Big-Screen Bars

Posted July 13, 2005 at 4:52pm

With all of Tom Cruise’s recent media antics — from his wild professions of love for fellow actress Katie Holmes to his bizarre on-air assessment of psychological drugs and mental disorders — some people might need a few stiff drinks before they’ll be able to take him seriously as an actor again.

But fortunately for film lovers, there are a couple of places around Washington, D.C., where drinking and a night out at the movies go hand in hand.[IMGCAP(1)]

Theater pubs — also known as cinema clubs or cinema draft houses — allow movie patrons to enjoy an alcoholic beverage and catch a flick at the same time.

Just think of the possibilities: What better way to take the edge off a nervous first date than by ordering a beer or three? And if you find that a summer blockbuster just isn’t living up to the hype, don’t walk out, just order another round.

There are two main theaters that mix booze and popcorn in the D.C. area, and they lend themselves to two different styles of movie-going. Both are a bit of a trip

from Capitol Hill (remember to take the Metro or a cab), but the experience is worth the effort.

If you’re looking to catch the most recent blockbusters, then head to the AMC Theaters at Mazza Gallerie at 5300 Wisconsin Ave. NW. For the fairly stiff price of $12.50, patrons gain admission to the AMC Club Cinema, essentially a full-service bar and lounge area with two stadium-seating theaters, complete with comfy leather recliners.

The Club Cinema area is open from 6 p.m. Fridays through 11 p.m. Sundays. During those times, of-age patrons can order a drink and take their beverage back into the theater (or maybe even wait out the previews while enjoying a beverage in the lounge). If you need another drink during the movie, just stop by the bar on your way to the bathroom. Like the rest of the theater, the club cinema is non-smoking.

Don’t expect any happy hour specials here. A bottled beer will run you from $4.50 to $5, a glass of wine is $7 and mixed drinks cost anywhere from $6.50 to $8. For only offering bottled beer, the selection is pretty good, from Miller Lite and Sam Adams to several imports like Guinness, Corona and Amstel.

Food choices at the Mazza Gallerie theater are limited to the standard concession stand movie fare. The negative side is that popcorn and nachos don’t go well with Maker’s Mark and Coke, but on the other hand, if you’re bringing the kids along, you can still get the concession stand meal deals on popcorn and sodas.

But if traveling to Friendship Heights is out of the way for a movie and a drink, the other choice is to head across the Potomac River and catch a second-run movie at the Arlington Cinema ‘N’ Drafthouse, located at 2903 Columbia Pike in Arlington, Va.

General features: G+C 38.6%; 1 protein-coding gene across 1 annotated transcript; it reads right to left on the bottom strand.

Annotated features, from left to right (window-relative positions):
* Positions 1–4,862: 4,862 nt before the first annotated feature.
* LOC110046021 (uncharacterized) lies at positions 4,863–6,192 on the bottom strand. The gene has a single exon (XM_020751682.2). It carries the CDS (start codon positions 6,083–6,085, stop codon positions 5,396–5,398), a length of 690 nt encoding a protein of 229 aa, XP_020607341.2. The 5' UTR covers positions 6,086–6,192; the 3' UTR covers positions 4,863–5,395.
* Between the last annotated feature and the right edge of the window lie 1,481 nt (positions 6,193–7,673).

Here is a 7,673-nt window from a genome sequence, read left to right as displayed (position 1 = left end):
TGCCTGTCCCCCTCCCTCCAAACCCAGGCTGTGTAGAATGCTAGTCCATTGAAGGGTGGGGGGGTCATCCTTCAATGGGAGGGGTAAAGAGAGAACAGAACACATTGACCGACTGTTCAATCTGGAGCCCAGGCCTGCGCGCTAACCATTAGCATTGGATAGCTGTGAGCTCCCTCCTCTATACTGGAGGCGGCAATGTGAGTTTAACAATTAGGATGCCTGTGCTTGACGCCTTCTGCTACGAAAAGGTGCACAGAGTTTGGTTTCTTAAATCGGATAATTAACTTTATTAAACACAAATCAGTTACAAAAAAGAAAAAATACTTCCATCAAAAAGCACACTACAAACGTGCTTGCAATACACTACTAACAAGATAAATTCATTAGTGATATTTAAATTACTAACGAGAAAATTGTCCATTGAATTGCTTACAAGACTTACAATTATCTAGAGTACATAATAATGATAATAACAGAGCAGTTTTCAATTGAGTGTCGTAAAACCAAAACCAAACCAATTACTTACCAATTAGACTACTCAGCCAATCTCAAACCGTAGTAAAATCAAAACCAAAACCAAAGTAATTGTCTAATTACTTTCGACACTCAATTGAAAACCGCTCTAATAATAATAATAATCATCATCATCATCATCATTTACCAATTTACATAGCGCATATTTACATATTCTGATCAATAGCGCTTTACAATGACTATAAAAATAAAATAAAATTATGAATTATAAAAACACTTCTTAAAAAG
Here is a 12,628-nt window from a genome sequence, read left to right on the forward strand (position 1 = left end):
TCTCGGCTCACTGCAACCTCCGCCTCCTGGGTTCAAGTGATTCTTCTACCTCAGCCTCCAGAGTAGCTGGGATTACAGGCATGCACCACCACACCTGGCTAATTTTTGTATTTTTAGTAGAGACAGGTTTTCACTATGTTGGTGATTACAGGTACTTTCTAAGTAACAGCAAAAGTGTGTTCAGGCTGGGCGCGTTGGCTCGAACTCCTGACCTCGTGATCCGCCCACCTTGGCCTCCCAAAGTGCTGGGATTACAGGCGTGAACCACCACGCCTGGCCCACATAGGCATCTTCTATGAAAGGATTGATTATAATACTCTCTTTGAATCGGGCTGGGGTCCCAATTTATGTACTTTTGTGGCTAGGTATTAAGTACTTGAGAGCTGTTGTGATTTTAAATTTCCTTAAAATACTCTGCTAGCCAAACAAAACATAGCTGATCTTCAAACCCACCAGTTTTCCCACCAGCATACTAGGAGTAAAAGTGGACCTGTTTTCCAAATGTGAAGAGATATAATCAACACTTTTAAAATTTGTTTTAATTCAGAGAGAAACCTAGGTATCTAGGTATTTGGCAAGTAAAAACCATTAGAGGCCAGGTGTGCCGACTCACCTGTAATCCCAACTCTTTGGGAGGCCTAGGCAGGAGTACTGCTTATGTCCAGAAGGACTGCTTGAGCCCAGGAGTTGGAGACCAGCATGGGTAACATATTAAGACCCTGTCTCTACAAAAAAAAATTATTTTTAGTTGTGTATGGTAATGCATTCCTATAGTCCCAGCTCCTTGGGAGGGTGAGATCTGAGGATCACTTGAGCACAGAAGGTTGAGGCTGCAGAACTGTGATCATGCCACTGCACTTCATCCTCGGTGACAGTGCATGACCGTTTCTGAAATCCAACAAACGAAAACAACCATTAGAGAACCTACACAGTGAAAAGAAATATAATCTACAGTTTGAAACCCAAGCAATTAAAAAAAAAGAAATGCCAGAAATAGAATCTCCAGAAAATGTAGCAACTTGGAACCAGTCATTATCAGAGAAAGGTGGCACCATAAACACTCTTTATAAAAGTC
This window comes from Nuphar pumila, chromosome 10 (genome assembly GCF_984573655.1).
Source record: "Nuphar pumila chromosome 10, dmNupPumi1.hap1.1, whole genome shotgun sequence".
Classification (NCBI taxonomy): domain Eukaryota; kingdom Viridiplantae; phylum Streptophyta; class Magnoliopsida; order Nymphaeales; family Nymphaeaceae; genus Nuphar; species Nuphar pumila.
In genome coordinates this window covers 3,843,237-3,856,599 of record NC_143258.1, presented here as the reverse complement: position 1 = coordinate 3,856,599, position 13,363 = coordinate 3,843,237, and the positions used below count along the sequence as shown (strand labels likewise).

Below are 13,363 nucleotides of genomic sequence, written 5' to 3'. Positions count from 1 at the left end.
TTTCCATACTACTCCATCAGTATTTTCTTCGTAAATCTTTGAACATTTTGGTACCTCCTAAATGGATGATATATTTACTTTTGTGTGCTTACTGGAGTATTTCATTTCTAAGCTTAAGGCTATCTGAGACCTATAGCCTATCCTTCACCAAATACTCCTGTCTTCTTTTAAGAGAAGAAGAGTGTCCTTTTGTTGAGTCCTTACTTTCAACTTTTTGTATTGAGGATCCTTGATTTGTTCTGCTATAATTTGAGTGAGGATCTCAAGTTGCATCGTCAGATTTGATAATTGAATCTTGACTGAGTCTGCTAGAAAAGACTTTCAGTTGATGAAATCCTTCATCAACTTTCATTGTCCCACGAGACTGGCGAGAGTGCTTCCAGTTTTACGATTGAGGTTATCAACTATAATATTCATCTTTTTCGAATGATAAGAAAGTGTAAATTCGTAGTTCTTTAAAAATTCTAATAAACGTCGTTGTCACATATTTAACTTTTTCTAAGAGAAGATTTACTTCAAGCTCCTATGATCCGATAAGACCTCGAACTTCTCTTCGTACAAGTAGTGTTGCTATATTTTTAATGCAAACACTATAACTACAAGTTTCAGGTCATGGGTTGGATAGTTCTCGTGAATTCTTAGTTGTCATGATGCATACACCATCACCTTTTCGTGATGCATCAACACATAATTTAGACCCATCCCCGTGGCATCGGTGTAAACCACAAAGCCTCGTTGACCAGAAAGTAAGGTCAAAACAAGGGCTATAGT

The draft house usually has only two showings of its movies during the week, with a third late-night showing on weekends. Though the movies have been out for a while by the time the draft house picks them up, the $5 ticket price is much more reasonable.

Once inside the theater, guests can choose to sit at long tables in a stadium seating set-up or sit closer to the front of the theater around circular tables. The creaky chairs are a far cry from the recliners at AMC’s Club Cinema, but it’s nonetheless quite an experience to have a server take your order as the lights go down and the screen lights up at the draft house. A note to non-smokers, though: Except for the first shows on Tuesday and Friday nights, the theater allows smoking during films.

The food selection at the cinema draft house far outshines the Mazza Gallerie. You can get anything from a full slab of barbecue ribs to a chef salad or a veggie burger. But be ready to order quickly, as there are no previews at this theater.

The pizza is the draft house’s most popular item, with the dough made fresh daily and plenty of choices in toppings. A 12-inch pizza is reasonably priced at $12.20.

As far as beverages go, you can get anything from mixed drinks to pitchers of beer or even a carafe of sangria. A pitcher of Bud Light runs $9.20, while a carafe of sangria is $9.45. If you come thirsty, be warned that service sometimes takes a while, and it’s hard to get a server’s attention in a dark theater.

With a waitress constantly walking through the theater taking orders, watching a movie at the Arlington Cinema ‘N’ Draft House can be a bit distracting, but if you’ve never done it, the experience is certainly worth the ticket price. And enjoying a drink and a movie in a cool, dark theater is an appealing option on D.C.’s hot, humid summer nights.